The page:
Did DoJ approve “a different approach” to gunwalking in 2010?
posted at 9:15 am on February 2, 2012 by Ed Morrissey
Eric Holder goes back up the Hill today to tell Congress that he doesn’t have to share his e-mails with anyone, but that may be a little too late. A new report from Rep. Darrell Issa and Senator Charles Grassley allege that Holder deputy Lanny Breuer gave the ATF a green light on a “different approach” to interdicting weapons going across the border in 2010, and then failed to follow up — at best — on Operation Fast and Furious:
The memo, sent to Republican members of the Oversight Committee, was based upon interviews, documents and emails involving key players of the operation run by the Bureau of Alcohol, Tobacco, Firearms and Explosives. The operation allowed some 2,000 weapons cross the border into Mexico and into the hands of cartel members. …
The memo claims there was coordination between the Justice Department in Washington and the ATF in the early stages of the operation.
Emails released show that Kenneth Melson, former Acting Director of the ATF contacted Assistant Attorney General Lanny Breuer and told him that his organization wanted to take a “different approach” to seizing guns going to Mexico.
Breuer responded that it was a “terrific idea” and the Department assigned a prosecutor from its Criminal Division to work with the ATF in early 2010.
Republicans say attorney Joe Cooley attended key briefings on the program and should have alerted the Justice Department to what was going on. The memo also alleges that there was a lack of management by both the ATF and Justice Department with the use of federal wiretaps.
According to the memo, “Both Justice Department and ATF leaders in Washington, D.C. claimed they were unaware of the gunwalking that occurred during Fast and Furious, yet both could have and should have reviewed the Wiretap Affidavits.”
So what exactly was “a terrific idea”? Until now, Breuer and Holder have both claimed that they didn’t know that the ATF was doing anything differently than their traditional interdiction strategies. This “terrific idea” seems to be closely related to Operation Fast and Furious, and the only innovation in that effort was letting the guns go across the border without coordinating with the Mexican government — the very issue Congress seeks to expose.
You know what would clear this up? Access to Holder’s e-mails and other work products, but Holder will claim today that those are somehow privileged — an interesting assertion. Holder won’t quite claim executive privilege but instead will try to parallel it, claiming in his prepared testimony (via Jim Geraghty):
Prior administrations have recognized that robust internal communications would be chilled, and the Executive Branch’s ability to respond to oversight requests thereby impeded, if our internal communications concerning our responses to congressional oversight were disclosed to Congress. … The appropriate functioning of the separation of powers requires that Executive Branch officials have the ability to communicate confidentially as they discuss how to respond to inquiries from Congress. …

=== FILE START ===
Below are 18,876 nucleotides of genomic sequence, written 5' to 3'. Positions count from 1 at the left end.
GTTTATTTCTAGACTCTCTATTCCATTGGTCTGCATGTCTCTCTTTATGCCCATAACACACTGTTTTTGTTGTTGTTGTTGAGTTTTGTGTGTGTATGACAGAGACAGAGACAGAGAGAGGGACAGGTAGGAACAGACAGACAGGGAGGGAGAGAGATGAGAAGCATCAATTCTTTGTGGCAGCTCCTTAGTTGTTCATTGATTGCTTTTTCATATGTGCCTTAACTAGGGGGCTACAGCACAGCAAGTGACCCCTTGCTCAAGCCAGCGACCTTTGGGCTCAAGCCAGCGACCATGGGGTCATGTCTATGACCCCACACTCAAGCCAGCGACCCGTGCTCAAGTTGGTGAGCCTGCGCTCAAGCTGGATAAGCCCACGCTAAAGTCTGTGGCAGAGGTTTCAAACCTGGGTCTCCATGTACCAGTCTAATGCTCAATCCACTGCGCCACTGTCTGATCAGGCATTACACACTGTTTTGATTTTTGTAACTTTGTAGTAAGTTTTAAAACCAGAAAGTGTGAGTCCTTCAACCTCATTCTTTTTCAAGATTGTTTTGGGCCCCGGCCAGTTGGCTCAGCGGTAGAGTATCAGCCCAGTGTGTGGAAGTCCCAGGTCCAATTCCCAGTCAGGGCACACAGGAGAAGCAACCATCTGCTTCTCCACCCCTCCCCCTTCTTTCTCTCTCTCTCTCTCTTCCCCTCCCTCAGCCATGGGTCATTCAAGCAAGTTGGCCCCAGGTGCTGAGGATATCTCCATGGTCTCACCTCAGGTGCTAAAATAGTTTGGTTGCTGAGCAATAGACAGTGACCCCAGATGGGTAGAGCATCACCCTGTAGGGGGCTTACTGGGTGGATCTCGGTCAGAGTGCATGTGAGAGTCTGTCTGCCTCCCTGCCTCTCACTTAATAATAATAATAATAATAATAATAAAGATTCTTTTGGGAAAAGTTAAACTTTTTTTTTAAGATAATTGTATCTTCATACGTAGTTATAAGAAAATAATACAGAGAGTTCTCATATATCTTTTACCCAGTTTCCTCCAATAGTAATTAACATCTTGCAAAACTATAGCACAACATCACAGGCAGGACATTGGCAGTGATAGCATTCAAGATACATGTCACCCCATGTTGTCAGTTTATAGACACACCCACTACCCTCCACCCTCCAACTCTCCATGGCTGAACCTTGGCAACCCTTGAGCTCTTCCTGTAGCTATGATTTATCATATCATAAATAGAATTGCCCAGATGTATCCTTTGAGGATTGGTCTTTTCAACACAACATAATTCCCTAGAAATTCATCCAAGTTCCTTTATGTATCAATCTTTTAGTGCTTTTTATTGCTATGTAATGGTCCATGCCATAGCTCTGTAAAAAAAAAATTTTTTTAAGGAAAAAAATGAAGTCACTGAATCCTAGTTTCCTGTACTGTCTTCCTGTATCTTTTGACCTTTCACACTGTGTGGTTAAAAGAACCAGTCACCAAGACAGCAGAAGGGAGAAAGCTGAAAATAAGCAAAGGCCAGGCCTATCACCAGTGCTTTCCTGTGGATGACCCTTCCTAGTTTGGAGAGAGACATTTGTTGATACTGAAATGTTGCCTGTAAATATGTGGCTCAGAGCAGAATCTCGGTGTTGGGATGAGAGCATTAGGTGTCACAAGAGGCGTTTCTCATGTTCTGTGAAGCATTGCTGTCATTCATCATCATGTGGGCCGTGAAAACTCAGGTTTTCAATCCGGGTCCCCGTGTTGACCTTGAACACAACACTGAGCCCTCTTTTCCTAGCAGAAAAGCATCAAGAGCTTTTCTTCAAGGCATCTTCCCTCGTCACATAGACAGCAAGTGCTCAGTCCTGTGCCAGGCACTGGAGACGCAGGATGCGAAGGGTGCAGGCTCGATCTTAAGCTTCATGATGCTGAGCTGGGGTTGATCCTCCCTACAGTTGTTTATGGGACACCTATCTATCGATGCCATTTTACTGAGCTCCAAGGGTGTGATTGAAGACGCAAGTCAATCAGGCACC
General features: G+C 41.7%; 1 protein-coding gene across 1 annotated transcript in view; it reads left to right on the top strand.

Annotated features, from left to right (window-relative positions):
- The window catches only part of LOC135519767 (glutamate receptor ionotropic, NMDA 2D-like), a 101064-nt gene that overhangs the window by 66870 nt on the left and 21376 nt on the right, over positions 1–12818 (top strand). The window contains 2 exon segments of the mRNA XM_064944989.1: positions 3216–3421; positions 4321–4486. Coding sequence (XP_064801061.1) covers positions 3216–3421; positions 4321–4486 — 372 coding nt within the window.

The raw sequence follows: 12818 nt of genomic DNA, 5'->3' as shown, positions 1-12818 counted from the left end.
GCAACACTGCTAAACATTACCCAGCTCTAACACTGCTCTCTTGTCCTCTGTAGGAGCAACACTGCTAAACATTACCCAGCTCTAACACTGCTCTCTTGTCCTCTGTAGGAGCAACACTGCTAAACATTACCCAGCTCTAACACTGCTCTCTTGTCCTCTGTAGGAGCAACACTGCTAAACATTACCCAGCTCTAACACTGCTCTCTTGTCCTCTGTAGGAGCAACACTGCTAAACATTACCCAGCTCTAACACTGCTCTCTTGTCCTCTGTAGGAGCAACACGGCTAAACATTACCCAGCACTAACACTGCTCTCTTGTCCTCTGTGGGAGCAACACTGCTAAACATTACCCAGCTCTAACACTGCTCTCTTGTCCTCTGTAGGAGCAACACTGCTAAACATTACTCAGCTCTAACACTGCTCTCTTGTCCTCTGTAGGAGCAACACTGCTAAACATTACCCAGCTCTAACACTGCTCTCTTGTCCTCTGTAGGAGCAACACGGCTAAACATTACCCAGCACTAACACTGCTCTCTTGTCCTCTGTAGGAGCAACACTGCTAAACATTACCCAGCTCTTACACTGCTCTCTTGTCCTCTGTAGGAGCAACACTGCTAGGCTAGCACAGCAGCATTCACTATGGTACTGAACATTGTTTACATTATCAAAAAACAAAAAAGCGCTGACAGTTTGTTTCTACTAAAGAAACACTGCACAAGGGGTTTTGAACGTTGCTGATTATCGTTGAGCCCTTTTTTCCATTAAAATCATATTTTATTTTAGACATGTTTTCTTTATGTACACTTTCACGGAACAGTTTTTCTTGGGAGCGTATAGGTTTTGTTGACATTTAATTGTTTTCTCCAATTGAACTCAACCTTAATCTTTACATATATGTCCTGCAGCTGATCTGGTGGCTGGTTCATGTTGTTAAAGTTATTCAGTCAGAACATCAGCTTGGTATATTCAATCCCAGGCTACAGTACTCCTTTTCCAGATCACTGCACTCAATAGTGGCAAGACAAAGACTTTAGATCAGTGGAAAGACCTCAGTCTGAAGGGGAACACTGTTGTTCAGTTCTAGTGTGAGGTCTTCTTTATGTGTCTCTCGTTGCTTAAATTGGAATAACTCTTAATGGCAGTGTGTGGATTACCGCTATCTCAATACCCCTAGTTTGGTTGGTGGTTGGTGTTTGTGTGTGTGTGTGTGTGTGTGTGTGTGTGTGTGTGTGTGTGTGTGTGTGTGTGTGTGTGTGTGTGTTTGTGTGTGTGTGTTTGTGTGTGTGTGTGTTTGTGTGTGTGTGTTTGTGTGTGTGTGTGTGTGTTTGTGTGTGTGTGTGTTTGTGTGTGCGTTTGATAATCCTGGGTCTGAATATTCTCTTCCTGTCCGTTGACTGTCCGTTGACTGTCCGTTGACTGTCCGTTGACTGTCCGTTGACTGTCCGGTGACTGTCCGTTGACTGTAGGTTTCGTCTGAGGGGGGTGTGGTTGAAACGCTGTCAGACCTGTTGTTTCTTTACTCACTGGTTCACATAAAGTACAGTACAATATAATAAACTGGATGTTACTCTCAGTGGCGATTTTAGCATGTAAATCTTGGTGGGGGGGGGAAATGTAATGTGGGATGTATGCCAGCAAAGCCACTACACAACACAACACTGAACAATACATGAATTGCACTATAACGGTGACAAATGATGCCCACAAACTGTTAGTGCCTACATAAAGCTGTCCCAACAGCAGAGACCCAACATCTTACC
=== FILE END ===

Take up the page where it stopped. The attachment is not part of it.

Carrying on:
Such candid internal deliberations are necessary to preserve the independence, integrity, and effectiveness of the Department’s law enforcement activities and would be chilled by disclosure to Congress of such materials. Just as we have worked to accommodate the Committee’s legitimate oversight needs, I trust that the Committee will equally recognize the Executive Branch’s constitutional interests and will work with us to avoid further conflict on this matter.
Executive privilege does not flow downward from the President to the entire executive branch, however. The President has (a very limited) recourse to executive privilege not because he has confidential consultations, but because the people elected him separately to run the executive branch. It does not extend to even others in the White House unless the communications sought involve the President directly. It certainly doesn’t apply to leadership of agencies within the executive branch, who are explicitly accountable to Congress and whose agencies exist under a blend of both executive and legislative prerogatives. The only way executive privilege could be claimed would be to assert that the President was involved in these discussions, which I assume would be the last thing Obama wants this year.
Eric Holder has no executive privilege, and the Senate might have to start considering how to remove him if he refuses to cooperate with legitimate oversight into an operation that has killed hundreds of Mexicans and a Border Patrol agent with weapons the ATF deliberately allowed to fall into the hands of the drug cartels.
Geraghty’s conclusion sums it up well:
Thus, the administration that took military action in Libya without any authorization from force from Congress, that appointed czars with policymaking authority without Congressional confirmation, and that made ‘recess’ appointments while Congress was not in recess is invoking executive privilege to cover how the Department of Justice reacted when Congress began asking about a gun-trafficking operation that got U.S. law enforcement officers murdered by Mexican drug cartels.
All from a president who railed against a runaway imperial presidency when George W. Bush sat in the office he currently occupies.
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